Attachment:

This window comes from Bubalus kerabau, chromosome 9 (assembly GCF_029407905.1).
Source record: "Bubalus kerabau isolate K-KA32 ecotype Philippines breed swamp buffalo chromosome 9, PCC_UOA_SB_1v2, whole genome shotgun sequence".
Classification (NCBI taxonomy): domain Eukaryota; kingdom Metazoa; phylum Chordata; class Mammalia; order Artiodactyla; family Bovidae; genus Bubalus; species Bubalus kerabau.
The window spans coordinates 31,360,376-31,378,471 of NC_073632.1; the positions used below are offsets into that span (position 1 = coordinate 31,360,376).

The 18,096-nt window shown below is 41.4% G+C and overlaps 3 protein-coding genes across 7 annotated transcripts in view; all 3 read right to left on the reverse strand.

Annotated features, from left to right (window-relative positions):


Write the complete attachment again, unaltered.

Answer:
This window comes from Bubalus kerabau, chromosome 9 (assembly GCF_029407905.1).
Source record: "Bubalus kerabau isolate K-KA32 ecotype Philippines breed swamp buffalo chromosome 9, PCC_UOA_SB_1v2, whole genome shotgun sequence".
Classification (NCBI taxonomy): domain Eukaryota; kingdom Metazoa; phylum Chordata; class Mammalia; order Artiodactyla; family Bovidae; genus Bubalus; species Bubalus kerabau.
The window spans coordinates 31,360,376-31,378,471 of NC_073632.1; the positions used below are offsets into that span (position 1 = coordinate 31,360,376).

The 18,096-nt window shown below is 41.4% G+C and overlaps 3 protein-coding genes across 7 annotated transcripts in view; all 3 read right to left on the reverse strand.

Annotated features, from left to right (window-relative positions):